But the reason it is impractical is that virtually all of the plant foods in the store are not like they were in the old days, due to centuries of selective breeding. For an example, look at the Paleolithic version of the banana. That is a far cry from a modern banana.

Or take the Paleolithic version of the carrot, which again looks like little more than a weed.

You can see more photos of Paleolithic area vegetables here. The watermelon is particularly pitiful

Written by LeisureGuy

24 May 2017 at 8:46 am

Spring Shrimp Surprise 2

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It will come as no surprise to regular readers that, on making SSS again today, I modified the original recipe (modifications made at the link)

The olives were a good idea, I think, as well as the jalapeño. Sherry was okay, but I’m sticking with dry vermouth in the future. Fish sauce does add to the recipe.

It contains a lot of vegetables per shrimp, but that’s part of the “spring.”

Written by LeisureGuy

17 May 2017 at 5:49 pm

Shrimp Spring Surprise

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I improvise a lot in cooking, and when something turns out very well, I save it as a recipe, which requires a name. I find I am partial to “Surprise,” and since this recipe includes asparagus, “Spring” seemed appropriate. Given the name, I wanted the dish to be light. This was a hit. Serves two.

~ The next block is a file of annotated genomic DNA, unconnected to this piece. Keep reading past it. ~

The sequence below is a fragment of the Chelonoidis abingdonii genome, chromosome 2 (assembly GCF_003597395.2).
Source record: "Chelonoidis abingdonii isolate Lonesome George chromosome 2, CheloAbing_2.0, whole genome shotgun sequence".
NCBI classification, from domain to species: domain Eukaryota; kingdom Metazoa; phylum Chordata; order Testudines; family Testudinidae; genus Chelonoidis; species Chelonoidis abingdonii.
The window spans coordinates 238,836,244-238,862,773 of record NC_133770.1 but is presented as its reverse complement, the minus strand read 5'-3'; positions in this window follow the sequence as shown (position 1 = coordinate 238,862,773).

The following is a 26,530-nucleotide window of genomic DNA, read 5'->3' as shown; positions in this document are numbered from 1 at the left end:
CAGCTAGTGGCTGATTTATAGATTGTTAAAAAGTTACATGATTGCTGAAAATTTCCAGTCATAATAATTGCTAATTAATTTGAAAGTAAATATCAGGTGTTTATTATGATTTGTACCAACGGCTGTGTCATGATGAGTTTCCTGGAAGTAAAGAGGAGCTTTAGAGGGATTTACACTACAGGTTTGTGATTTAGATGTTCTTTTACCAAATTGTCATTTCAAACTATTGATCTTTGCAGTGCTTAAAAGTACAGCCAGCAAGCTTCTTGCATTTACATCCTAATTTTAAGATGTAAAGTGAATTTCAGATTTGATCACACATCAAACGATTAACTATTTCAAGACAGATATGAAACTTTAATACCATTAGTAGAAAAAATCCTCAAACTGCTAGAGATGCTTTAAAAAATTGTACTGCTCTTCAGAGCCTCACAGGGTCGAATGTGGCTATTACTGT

The very first step is to mince the garlic. Minced garlic requires about 15 minutes to stabilize before it hits the heat.

The dish calls for preserved lemons, which give a nice bitter note, and you can substitute Mark Bittman’s quick “preserved” lemons. If you don’t want to make a full batch, just “preserve” one lemon. I cut off the ends, then slice the lemon into slabs and dice as shown in the video at the link. For one lemon, sprinkle the diced lemon with 3/4 teaspoon salt, 1 1/2 teaspoons sugar, stir, and let sit for half an hour before using

2 tablespoons olive oil (or use 4-5 oz diced pancetta)
1 big bunch large scallions, sliced (or 2 spring onions)
8 cloves garlic, minced
1 yellow (or red) bell pepper, chopped
1/2-3/4 cup halved olives (I used a mix of green and Kalamata)
[Optional: 1 jalapeño, including core, chopped small]
[Optional and experimental: 1/2 cup walnut pieces]